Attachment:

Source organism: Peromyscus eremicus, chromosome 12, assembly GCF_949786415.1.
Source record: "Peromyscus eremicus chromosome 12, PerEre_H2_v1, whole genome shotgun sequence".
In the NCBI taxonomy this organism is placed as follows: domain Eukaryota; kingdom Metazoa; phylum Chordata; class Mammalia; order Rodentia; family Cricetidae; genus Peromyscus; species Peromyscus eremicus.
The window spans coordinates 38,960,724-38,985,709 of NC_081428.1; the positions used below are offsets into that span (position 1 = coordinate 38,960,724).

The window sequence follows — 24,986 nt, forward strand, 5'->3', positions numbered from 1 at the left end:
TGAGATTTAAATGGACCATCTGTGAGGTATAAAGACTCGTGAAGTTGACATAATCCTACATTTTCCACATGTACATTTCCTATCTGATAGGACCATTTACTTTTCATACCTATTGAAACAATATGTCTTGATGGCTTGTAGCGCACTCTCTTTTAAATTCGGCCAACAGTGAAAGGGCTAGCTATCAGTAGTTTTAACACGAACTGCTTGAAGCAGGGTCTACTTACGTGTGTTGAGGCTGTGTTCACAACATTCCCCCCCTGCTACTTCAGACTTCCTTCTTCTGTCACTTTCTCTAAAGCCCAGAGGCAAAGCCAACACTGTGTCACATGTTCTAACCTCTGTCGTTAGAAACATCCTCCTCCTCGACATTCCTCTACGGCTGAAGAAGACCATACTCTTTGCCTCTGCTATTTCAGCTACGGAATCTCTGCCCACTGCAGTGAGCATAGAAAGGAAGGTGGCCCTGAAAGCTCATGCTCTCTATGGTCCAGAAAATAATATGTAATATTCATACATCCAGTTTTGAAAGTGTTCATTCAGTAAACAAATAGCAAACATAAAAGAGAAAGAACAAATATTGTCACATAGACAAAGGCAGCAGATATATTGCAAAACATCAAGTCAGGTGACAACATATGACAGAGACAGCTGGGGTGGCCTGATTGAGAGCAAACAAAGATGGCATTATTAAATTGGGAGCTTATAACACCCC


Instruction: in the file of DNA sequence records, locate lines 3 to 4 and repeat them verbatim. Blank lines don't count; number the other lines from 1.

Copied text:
In the NCBI taxonomy this organism is placed as follows: domain Eukaryota; kingdom Metazoa; phylum Chordata; class Mammalia; order Rodentia; family Cricetidae; genus Peromyscus; species Peromyscus eremicus.
The window spans coordinates 38,960,724-38,985,709 of NC_081428.1; the positions used below are offsets into that span (position 1 = coordinate 38,960,724).